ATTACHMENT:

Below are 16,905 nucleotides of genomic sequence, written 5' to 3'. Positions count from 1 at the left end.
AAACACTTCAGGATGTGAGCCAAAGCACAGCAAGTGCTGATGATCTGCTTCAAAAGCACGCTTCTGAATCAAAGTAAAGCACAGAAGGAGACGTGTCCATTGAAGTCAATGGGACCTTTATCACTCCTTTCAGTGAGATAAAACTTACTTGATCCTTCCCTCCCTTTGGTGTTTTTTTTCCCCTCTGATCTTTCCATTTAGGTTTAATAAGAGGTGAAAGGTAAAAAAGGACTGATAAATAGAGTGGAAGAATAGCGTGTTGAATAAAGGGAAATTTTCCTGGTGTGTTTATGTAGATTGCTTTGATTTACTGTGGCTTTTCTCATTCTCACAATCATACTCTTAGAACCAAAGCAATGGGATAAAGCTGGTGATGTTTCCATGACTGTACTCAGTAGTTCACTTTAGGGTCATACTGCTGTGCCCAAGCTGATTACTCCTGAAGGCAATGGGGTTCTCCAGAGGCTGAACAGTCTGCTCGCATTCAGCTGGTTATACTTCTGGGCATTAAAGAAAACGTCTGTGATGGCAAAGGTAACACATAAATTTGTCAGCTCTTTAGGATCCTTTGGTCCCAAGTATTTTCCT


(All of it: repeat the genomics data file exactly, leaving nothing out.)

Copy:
Below are 16,905 nucleotides of genomic sequence, written 5' to 3'. Positions count from 1 at the left end.
AAACACTTCAGGATGTGAGCCAAAGCACAGCAAGTGCTGATGATCTGCTTCAAAAGCACGCTTCTGAATCAAAGTAAAGCACAGAAGGAGACGTGTCCATTGAAGTCAATGGGACCTTTATCACTCCTTTCAGTGAGATAAAACTTACTTGATCCTTCCCTCCCTTTGGTGTTTTTTTTCCCCTCTGATCTTTCCATTTAGGTTTAATAAGAGGTGAAAGGTAAAAAAGGACTGATAAATAGAGTGGAAGAATAGCGTGTTGAATAAAGGGAAATTTTCCTGGTGTGTTTATGTAGATTGCTTTGATTTACTGTGGCTTTTCTCATTCTCACAATCATACTCTTAGAACCAAAGCAATGGGATAAAGCTGGTGATGTTTCCATGACTGTACTCAGTAGTTCACTTTAGGGTCATACTGCTGTGCCCAAGCTGATTACTCCTGAAGGCAATGGGGTTCTCCAGAGGCTGAACAGTCTGCTCGCATTCAGCTGGTTATACTTCTGGGCATTAAAGAAAACGTCTGTGATGGCAAAGGTAACACATAAATTTGTCAGCTCTTTAGGATCCTTTGGTCCCAAGTATTTTCCT